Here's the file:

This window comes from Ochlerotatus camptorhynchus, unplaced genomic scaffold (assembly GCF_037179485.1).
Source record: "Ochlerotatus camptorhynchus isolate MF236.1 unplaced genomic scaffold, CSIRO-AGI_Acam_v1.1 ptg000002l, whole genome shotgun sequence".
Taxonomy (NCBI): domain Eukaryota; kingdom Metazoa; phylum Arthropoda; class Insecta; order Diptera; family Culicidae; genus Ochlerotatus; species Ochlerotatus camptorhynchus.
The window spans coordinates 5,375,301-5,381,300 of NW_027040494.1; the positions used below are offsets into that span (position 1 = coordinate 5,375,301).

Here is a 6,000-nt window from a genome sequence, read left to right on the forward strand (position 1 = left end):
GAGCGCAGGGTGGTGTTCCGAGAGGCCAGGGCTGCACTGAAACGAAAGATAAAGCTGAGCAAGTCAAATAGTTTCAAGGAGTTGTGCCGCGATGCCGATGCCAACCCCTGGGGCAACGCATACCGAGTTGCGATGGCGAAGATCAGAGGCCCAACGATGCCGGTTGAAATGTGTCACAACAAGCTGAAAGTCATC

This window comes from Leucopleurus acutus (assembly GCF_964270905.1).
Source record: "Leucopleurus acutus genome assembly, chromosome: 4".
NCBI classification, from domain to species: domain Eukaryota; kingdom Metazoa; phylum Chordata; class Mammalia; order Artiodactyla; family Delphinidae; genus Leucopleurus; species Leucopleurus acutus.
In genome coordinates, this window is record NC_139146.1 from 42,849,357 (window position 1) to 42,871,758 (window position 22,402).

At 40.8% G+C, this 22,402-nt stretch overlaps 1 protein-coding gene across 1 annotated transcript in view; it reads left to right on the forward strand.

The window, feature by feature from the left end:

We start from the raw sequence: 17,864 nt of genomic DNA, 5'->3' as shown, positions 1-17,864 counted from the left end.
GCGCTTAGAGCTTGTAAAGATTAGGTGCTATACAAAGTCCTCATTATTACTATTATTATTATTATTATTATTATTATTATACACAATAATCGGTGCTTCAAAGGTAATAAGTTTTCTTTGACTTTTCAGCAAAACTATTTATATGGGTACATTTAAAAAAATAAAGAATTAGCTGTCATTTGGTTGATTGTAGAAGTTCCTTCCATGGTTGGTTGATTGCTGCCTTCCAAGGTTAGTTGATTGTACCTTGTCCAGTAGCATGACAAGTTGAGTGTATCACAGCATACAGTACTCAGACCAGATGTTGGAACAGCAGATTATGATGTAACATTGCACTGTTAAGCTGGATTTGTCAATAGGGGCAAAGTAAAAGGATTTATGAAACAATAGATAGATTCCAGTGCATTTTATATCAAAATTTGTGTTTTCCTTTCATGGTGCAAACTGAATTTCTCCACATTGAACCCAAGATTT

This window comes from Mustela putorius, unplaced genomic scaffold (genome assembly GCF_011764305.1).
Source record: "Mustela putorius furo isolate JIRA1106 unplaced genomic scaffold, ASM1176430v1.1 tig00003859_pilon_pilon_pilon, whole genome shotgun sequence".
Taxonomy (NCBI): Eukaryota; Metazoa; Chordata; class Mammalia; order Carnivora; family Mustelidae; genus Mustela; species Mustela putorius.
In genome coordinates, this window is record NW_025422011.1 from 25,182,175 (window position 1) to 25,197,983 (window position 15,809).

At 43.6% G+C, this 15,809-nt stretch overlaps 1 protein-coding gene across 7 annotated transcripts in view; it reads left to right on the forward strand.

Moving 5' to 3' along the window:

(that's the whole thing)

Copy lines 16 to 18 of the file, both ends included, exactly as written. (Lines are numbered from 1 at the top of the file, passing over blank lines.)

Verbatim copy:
Source record: "Mustela putorius furo isolate JIRA1106 unplaced genomic scaffold, ASM1176430v1.1 tig00003859_pilon_pilon_pilon, whole genome shotgun sequence".
Taxonomy (NCBI): Eukaryota; Metazoa; Chordata; class Mammalia; order Carnivora; family Mustelidae; genus Mustela; species Mustela putorius.
In genome coordinates, this window is record NW_025422011.1 from 25,182,175 (window position 1) to 25,197,983 (window position 15,809).